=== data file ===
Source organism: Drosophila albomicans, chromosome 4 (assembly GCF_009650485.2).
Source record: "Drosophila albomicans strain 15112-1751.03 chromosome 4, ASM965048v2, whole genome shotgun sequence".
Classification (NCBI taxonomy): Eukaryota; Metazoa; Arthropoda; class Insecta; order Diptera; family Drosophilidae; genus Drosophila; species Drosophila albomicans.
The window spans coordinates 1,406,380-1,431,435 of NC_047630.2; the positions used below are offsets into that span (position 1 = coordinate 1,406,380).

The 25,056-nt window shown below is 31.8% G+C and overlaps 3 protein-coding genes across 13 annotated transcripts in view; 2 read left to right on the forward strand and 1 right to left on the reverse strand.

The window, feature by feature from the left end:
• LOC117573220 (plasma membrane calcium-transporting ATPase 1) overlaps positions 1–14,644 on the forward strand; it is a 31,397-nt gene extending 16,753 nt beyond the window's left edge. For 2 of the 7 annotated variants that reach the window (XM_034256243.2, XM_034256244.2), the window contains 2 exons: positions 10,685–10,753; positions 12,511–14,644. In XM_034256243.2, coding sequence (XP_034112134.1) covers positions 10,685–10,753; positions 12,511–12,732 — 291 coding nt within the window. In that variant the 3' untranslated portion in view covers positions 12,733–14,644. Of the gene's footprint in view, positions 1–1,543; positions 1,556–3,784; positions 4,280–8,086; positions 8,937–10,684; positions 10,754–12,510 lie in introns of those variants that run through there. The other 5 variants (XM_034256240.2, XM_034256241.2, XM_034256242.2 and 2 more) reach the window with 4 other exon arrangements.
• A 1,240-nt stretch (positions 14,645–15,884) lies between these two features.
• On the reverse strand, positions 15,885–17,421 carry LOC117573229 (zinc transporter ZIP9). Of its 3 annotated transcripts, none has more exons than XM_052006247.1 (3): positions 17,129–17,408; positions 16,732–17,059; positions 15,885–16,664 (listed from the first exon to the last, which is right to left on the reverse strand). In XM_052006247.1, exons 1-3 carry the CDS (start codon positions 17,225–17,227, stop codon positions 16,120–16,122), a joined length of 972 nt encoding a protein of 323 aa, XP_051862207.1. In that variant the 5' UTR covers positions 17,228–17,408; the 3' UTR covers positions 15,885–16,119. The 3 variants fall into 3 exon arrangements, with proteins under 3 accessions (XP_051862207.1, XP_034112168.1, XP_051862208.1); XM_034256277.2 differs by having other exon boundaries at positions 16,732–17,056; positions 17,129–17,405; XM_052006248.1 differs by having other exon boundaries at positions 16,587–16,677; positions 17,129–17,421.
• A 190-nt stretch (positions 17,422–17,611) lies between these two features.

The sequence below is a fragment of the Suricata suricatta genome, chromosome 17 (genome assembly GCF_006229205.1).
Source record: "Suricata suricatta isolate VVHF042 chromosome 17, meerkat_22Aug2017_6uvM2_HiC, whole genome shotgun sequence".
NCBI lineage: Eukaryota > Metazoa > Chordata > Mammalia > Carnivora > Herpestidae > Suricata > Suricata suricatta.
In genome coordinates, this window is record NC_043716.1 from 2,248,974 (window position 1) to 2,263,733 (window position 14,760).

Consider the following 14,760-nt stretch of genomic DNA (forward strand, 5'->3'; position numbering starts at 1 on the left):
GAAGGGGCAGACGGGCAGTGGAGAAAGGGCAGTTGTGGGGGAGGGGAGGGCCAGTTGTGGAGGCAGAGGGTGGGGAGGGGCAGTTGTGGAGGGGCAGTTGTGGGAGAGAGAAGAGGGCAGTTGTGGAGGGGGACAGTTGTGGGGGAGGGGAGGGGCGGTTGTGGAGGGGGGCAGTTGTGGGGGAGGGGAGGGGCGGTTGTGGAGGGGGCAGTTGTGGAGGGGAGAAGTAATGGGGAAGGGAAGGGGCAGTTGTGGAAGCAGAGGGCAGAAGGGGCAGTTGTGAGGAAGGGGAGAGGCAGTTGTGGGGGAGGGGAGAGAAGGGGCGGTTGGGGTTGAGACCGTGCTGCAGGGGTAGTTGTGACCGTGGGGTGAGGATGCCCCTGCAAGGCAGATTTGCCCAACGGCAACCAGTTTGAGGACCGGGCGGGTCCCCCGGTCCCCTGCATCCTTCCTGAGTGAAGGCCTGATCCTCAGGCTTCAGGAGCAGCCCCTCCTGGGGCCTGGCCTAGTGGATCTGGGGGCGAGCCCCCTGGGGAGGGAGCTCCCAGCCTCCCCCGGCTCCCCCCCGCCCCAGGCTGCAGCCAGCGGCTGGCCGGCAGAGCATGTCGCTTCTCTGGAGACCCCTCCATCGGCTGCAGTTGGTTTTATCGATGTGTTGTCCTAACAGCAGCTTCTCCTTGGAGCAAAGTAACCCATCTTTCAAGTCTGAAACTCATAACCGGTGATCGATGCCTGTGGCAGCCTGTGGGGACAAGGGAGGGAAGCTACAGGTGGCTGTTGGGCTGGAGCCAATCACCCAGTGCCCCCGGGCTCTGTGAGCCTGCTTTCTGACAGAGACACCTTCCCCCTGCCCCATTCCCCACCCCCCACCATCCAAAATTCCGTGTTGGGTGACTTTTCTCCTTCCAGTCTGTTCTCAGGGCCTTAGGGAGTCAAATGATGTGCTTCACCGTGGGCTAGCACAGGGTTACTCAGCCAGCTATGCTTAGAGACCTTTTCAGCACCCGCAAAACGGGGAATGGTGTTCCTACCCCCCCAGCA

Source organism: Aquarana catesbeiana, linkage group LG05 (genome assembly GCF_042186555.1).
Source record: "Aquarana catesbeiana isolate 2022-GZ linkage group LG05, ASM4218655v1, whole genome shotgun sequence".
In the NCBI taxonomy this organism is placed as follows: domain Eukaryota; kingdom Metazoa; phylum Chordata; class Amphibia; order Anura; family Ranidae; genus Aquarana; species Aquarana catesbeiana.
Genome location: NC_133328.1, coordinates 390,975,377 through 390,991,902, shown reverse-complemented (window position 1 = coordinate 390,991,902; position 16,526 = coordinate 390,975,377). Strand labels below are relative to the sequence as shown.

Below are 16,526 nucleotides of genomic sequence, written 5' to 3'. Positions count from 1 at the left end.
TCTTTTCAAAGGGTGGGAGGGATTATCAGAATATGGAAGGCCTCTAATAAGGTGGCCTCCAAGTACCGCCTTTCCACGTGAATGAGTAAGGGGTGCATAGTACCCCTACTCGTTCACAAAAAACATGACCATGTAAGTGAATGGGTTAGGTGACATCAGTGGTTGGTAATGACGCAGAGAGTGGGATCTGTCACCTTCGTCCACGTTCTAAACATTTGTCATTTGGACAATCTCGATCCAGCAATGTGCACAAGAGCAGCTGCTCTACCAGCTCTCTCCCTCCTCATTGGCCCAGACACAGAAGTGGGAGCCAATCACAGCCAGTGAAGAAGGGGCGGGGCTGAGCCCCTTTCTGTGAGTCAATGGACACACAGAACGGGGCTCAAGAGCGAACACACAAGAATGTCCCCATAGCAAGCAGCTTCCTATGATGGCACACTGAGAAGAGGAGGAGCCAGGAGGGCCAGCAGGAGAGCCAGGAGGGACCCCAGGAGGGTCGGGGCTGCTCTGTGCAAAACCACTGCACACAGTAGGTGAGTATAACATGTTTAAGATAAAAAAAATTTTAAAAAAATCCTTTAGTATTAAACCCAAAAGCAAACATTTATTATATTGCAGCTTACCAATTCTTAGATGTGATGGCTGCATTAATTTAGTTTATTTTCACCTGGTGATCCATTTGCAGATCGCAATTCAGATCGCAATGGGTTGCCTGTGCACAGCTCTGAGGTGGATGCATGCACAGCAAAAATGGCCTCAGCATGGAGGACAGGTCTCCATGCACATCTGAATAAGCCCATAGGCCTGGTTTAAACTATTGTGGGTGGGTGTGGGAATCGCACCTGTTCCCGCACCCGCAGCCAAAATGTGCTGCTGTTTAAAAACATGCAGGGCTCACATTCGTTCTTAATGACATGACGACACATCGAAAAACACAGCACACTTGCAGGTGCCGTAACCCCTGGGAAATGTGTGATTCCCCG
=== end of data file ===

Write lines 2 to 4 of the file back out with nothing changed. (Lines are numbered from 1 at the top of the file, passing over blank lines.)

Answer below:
Source record: "Drosophila albomicans strain 15112-1751.03 chromosome 4, ASM965048v2, whole genome shotgun sequence".
Classification (NCBI taxonomy): Eukaryota; Metazoa; Arthropoda; class Insecta; order Diptera; family Drosophilidae; genus Drosophila; species Drosophila albomicans.
The window spans coordinates 1,406,380-1,431,435 of NC_047630.2; the positions used below are offsets into that span (position 1 = coordinate 1,406,380).